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Chapter 1

Chapter 1 - Introduction.doc

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Department
Psychology
Course
PSY100H1
Professor
Dan Dolderman
Semester
Winter

Description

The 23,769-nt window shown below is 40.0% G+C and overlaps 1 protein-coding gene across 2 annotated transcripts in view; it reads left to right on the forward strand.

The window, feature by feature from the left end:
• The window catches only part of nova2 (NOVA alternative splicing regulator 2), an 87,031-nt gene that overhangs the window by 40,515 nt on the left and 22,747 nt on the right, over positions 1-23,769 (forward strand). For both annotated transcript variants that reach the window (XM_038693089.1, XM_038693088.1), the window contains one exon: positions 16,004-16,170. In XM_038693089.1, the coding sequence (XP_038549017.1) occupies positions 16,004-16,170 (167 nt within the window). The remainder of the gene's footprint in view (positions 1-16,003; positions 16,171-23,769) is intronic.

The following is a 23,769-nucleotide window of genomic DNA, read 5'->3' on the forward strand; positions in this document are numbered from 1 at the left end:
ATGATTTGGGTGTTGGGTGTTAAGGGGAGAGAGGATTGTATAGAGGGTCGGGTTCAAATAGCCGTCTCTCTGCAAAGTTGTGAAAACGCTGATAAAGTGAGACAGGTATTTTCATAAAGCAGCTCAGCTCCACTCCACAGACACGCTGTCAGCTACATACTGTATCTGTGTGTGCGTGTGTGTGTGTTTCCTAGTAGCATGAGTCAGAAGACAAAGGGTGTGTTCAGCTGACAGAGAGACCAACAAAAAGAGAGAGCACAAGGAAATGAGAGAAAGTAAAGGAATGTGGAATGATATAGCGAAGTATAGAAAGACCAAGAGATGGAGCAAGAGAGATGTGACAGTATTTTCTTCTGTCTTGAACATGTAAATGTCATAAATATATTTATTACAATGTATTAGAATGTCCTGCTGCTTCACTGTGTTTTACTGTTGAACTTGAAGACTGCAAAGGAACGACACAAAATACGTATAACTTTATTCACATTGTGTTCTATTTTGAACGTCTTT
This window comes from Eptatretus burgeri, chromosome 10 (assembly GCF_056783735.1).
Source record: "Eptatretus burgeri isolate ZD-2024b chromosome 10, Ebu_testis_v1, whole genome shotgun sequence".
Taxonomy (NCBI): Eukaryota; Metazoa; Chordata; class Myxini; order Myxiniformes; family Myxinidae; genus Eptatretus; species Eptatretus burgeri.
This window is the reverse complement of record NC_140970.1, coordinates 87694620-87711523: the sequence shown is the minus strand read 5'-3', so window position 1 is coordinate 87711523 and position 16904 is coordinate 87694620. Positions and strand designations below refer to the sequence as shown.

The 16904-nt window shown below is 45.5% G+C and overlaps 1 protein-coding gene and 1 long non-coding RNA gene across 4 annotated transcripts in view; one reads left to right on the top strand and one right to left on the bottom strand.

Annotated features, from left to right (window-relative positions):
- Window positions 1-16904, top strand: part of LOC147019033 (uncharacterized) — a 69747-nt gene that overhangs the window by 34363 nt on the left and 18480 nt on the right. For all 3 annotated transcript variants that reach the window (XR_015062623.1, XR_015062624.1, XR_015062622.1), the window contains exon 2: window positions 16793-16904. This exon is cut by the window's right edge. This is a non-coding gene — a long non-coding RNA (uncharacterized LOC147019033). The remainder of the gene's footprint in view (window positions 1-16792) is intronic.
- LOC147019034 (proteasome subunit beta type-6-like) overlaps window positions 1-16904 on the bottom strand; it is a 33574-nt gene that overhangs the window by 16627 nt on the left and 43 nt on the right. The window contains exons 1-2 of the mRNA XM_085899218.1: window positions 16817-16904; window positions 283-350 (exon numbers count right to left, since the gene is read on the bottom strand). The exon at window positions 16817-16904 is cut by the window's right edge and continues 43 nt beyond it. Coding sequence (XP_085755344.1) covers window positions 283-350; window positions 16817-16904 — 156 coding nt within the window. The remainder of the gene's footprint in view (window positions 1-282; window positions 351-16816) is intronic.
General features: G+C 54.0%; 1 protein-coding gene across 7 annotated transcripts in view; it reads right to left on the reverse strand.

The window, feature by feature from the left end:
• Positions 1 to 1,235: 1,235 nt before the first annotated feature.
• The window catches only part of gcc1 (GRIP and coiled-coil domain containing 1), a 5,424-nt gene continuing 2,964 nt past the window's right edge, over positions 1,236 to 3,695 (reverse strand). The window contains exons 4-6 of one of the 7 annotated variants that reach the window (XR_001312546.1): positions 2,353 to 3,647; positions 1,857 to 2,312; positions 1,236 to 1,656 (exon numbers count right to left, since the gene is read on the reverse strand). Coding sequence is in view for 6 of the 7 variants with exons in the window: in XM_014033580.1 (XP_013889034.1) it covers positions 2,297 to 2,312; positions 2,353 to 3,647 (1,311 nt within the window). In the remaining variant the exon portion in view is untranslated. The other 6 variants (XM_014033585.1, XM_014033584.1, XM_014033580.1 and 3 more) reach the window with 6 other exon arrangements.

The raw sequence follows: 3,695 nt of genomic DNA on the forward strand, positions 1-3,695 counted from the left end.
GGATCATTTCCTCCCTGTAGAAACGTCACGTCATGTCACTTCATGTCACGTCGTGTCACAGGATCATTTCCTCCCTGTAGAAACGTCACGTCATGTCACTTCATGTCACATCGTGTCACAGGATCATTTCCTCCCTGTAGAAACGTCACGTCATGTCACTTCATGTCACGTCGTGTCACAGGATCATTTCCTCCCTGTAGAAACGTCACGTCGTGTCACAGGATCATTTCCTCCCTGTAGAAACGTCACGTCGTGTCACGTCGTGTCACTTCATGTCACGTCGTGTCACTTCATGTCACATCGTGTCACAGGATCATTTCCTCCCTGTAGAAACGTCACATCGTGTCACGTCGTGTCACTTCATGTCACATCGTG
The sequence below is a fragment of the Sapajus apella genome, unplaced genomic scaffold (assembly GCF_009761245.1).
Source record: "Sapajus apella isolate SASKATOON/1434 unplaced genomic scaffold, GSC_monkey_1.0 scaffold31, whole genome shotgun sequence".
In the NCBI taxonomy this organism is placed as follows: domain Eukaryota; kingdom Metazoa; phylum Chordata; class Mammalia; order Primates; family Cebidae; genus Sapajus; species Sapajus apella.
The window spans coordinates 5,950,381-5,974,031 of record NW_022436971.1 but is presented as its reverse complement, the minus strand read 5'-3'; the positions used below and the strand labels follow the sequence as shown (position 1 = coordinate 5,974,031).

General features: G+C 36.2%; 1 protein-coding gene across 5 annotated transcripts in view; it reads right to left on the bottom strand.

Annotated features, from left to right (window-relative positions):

Chapter 1 - Introduction • psychological science: the study of the mind, brain, and behaviour • mind: mental activity, perceptual experience, memories, thoughts, feelings - all are a result of biological processes involving the nerve cells or neurons; the physi- cal brain enables the mind • behaviour: the variety of actions that occur The Seven Themes of Psychological Science 1. Psychology is an empirical science. • psychological scientists use the scientific method to understand how people think, feel, and act • scientific method: use of objective, systematic procedures to produce an accu- rate understanding of what is being studied 2. Nature and nurture are inextricably entwined. • nature/nurture debate: arguments concerning whether psychological character- istics are biologically innate or acquired through education, experience, and cul- ture (beliefs, values, rules, norms, and customs within a group sharing a com- mon language and environment) • both nature and nurture contribute to psychological development, in shaping the brain, mind, and behaviour; individual experiences can alter brain structure • schizophrenia: causes a person to have unusual thoughts and sensations • bipolar disorder: causes a person to have dramatic mood swings, from de- pressed (sadness) to manic (euphoric) • post-traumatic stress disorder (PTSD): results from experiencing traumatic events such as military duty or accidents - but some people may have a genetic predisposition to it • these conditions, like many mental disorders, are a product of both genetics and the environment 3. The brain and mind are inseparable. • mind/body problem: a fundamental psychological issue that considers whether mind and body are separate and distinct or whether the mind is simply the sub- jective experience of the physical brain • throughout history it was widely believed that the mind was separate from the body • Leonardo da Vinci dissected human bodies, discovered that all sense come from the same area in the brain; his work was not scientifically accurate but it fur- thered the idea of there being a connection between mind and physical brain • Rene Descartes promoted idea of dualism: that mind and body are separate yet intertwined; the body being a machine that could produce mental functions; con- cluded that the rational mind was separate from the body ◦ psychological scientists largely reject duality, believe that mind is what the brain does 4. A new biological revolution is energizing research. • Brain Chemistry Chapter 1 - Introduction ◦ neurotransmitters: chemicals that communicate messages between nerve cells ◦ scientists have identified neurotransmitters and their functions - hundreds of them are involved in mental activity and behaviour ◦ ex. people have better memories of events that occurred when they were aroused than when they were calm bc chemicals that respond to world in- fluence memory processing • The Human Genome ◦ human genome: the basic genetic code for the human body ◦ scientists have discovered links between genes and behaviour, such as genes that improve memory ◦ all psychological and biological activity are determined by multiple genes interacting with one another • Watching the Working Brain ◦ neuroscience: study of how different brain regions interact to produce perceptual experience, how various types of memory are similar or differ- ent, how conscious experience involves changes in brain activity ◦ there is some localization of function: some areas are important for spe- cific feelings, thoughts, and actions, but many brain regions are involved to produce overall behaviour and mental activity 5. The mind is adaptive. • evolutionary theory: in psychological science, a theory that emphasizes the in- herited, adaptive value of behaviour and mental activity throughout the history of a species • adaptations: in evolutionary theory, the physical characteristics, skills, or abilities that increase the chances of reproduction or survival and are therefore likely to be passed along to future generations • natural selection: Darwin's theory that those who inherit characteristics that help them adapt to their particular environments have a selective advantage over those who do not • social behaviours and attitudes have developed as adaptations to situational and cultural contexts ◦ all humans need to belong to a group, therefore society discourages be- haviours that result in social isolation such as lying chatting, and stealing ◦ example of an adaptive mechanism: infants recognize "visual cliff", have a fear of heights once they begin crawling ◦ preference for fatty and sweet foods result of an adaptation to food scarci- ty 6. Psychological science crosses levels of analysis. • psychology overlaps with biology, computer science, physics, anthropology, and sociology Chapter 1 - Introduction • interdsciplinary: understanding how biological, individual, social, and cultural fac- tors influence our specific behaviours • cultural differences demonstrate how experiences shape psychological processes, while cultural similarities can reveal universal psychological phenomena that ex- ist regardless of cultural experience Four Levels of Analysis Level Focus What is studied? Biological Brain systems Neuroanatomy, animal research, brain Neurochemistry imaging Genetics Neurotransmitters and hormones, animal studies, drug studies Gene mechanisms, heritability, twin and adoption studies Individual Individual differences Personality, gender, developmental age Perception and cogni- groups, s
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